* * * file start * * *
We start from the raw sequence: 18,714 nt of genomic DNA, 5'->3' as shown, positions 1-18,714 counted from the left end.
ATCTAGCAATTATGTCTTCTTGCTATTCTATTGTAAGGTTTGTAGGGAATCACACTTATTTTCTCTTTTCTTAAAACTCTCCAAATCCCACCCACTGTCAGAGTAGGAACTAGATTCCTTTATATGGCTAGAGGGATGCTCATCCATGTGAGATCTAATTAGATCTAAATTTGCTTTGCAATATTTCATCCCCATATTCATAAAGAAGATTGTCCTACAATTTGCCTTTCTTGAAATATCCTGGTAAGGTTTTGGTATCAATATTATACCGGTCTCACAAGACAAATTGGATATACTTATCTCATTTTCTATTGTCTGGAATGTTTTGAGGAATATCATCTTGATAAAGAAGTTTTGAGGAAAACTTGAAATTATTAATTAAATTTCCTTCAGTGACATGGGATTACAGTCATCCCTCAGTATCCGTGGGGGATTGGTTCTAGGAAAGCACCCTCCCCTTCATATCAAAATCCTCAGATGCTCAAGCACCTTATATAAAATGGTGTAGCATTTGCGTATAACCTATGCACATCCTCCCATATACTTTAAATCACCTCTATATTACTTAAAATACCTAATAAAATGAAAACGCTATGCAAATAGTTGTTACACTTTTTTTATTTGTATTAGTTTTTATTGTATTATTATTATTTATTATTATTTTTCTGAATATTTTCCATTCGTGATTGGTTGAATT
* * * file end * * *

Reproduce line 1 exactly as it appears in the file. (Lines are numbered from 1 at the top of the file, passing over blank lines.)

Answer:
We start from the raw sequence: 18,714 nt of genomic DNA, 5'->3' as shown, positions 1-18,714 counted from the left end.